Shoppers splashing their spare cash online

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A cat tastes a snack while standing on its owner's shoulder at Pet Fair Asia in Shanghai. [Photo/Xinhua]

Chen Liang and her husband, both in their early 30s, have no children, but allocating 1,000 yuan ($147) per month for their pet dog named Huahua has become a routine item in the family budget.

Recent purchases for their beloved shiba inu include a foldable pet bed, dog clothes, smart pet feeders, and tailored grooming services. The couple constantly seek out increasingly eccentric gadgets to pamper their beloved companion.

"She's an irreplaceable family member, bringing us so much joy. That's why we want to make her happy, too," Chen said.

Chen is just one among the many pet owners who together generated overall spending of 170 billion yuan last year, according to, a major Chinese online forum for pet owners.

Pet-related services will see 20 percent annualized spending growth each year, with the total amount spent to hit 250 billion yuan by 2022, said Shenzhen, Guangdong province-based ASKCI Consulting in a recent report.

Surging expenditure on pet care is a reflection of a broader shift in consumption habits among China's middle-income earners. Those who can afford more than the basic daily essentials are now buying services that enrich their lives.

E-commerce giant JD's research arm, 21 JD Big Data Institute, found in a survey released earlier this month that service consumption is taking money fast via online channels.

Avid spenders are typically residents in the nation's relatively affluent Yangtze River Delta region, which includes Shanghai and the neighboring Zhejiang, Jiangsu and Anhui provinces.

The report identified two factors that contributed to this uptake trend: one based on physical goods such as car maintenance and housekeeping, and the other referring to products that are services in themselves, such as travel, pet care and insurance.

For instance, customers from Shanghai, Suzhou in Jiangsu province and Hangzhou in Zhejiang province ranked the top three cities for auto repair expenses over the past two years.

As for outbound travel, the number of international flight tickets booked by female users in Shanghai was 10 times higher than their peers in second and lower-tier cities, according to JD's data.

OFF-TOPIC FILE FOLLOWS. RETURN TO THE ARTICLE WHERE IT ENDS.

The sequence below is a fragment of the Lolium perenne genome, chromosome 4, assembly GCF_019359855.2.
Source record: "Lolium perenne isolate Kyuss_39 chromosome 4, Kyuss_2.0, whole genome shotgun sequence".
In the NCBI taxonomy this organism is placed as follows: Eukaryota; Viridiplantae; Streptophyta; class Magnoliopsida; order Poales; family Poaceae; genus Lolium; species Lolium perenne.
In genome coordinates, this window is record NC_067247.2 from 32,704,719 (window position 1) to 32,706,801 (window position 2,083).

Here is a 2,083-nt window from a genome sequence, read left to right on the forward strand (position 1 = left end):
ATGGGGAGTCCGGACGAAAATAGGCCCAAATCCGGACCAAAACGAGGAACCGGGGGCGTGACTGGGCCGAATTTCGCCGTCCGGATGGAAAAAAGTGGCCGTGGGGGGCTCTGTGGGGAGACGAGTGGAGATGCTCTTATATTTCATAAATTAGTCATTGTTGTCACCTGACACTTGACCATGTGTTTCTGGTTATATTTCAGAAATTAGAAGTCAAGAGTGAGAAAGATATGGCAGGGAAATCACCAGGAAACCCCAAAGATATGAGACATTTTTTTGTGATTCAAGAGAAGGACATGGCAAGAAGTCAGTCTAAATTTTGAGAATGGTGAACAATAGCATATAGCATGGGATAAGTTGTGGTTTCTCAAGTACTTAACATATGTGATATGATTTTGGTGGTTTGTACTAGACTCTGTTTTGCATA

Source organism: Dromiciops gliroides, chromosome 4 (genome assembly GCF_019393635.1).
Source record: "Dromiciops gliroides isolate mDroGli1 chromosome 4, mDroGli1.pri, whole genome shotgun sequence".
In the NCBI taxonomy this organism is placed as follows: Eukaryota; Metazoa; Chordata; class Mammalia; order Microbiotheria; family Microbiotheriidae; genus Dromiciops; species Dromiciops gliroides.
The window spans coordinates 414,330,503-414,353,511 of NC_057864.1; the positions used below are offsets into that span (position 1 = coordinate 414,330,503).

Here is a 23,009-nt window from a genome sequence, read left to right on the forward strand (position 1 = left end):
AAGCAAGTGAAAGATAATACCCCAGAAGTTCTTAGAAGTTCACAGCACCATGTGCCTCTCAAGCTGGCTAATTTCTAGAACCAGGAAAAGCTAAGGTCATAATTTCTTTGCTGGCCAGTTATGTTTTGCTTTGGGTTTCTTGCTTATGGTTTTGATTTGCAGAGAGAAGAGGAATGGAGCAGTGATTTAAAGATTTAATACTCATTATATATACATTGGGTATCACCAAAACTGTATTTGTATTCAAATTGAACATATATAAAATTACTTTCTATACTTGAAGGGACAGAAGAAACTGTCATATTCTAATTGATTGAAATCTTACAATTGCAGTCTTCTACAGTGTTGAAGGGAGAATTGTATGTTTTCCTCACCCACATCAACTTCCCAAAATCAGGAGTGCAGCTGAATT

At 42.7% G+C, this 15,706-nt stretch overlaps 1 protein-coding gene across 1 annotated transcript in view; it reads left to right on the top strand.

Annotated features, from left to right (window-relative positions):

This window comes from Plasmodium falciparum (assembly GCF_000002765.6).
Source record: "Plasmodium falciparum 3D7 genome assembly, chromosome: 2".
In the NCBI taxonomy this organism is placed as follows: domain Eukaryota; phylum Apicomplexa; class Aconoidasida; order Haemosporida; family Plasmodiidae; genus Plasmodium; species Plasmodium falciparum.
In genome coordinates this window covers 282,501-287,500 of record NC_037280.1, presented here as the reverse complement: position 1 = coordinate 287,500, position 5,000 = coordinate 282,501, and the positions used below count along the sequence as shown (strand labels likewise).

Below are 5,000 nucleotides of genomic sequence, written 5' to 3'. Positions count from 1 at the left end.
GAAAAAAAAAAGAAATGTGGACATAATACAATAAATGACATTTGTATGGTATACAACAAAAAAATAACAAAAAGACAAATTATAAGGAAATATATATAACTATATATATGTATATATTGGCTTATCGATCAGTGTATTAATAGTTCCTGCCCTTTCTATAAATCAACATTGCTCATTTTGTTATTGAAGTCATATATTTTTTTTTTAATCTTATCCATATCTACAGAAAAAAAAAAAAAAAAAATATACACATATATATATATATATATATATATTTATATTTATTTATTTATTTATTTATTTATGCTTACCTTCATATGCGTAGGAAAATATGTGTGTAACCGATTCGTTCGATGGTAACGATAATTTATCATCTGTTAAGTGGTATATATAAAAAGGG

Last year, total spending on travel-related services jumped 4.4 times among Yangtze River Delta residents year-on-year, with the number of flight and hotel bookings soaring 50 percent.

Healthcare services reported similar trends, with spending on medical checkups, dental cleaning, cosmetic procedures and gene detection jumping 6.7 times in 2018 compared to the previous year.

These numbers echoed predictions by the World Economic Forum and global consultancy Bain and Co, which projected that a massive number of industrial jobs would be redeployed to service sector jobs in China, as household income is forecast to increase by around 5 percent annually through to 2027.

"Products are advancing from commodities to become part of an integrated consumer experience," said Bruno Lannes, a Bain partner based in Shanghai and co-author of the report on 10 emerging consumption trends in China.

One of the policy directions of China's 13th Five-Year Plan (2016-20) promotes new consumption patterns, which includes expanding service consumption, encouraging the development of custom-made services to meet the growing demand for personalization, and advancing online and offline integration.

Chinese consumers, who tend to be open-minded about innovative investment products, are willing to pay for premium and professional financial services, and are receptive to "spending future money", according to a survey conducted last year by the Hong Kong Trade Development Council.

Nearly two-thirds of the survey respondents said that "pleasing themselves" and "wanting to experience better and more unique services" are the main reasons driving them to consume innovative or high-end services.

Shoppers' predisposition toward new rollouts or exclusive offerings is paying out, too. Last year, Shanghai topped all other cities in terms of spending on new products, which was 3.9 times higher than the national average.

Thanks to co-creations from brands and internet companies like Alibaba, which provide their data to distill the latest consumer insights, some 50 million new products from 200,000 local and foreign brands hit the market via Alibaba's Tmall site.

"It's safe to say that consumers now increasingly seek out niche products as a reflection of their unique personality and pursuit for quality," said Jet Jing, president of Tmall, a major e-commerce platform of Alibaba.

Lannes from Bain agreed, saying: "The best brands are determining how to integrate their products into the overall customer experience, which includes not only shopping, but learning about a product, using it and recommending it."

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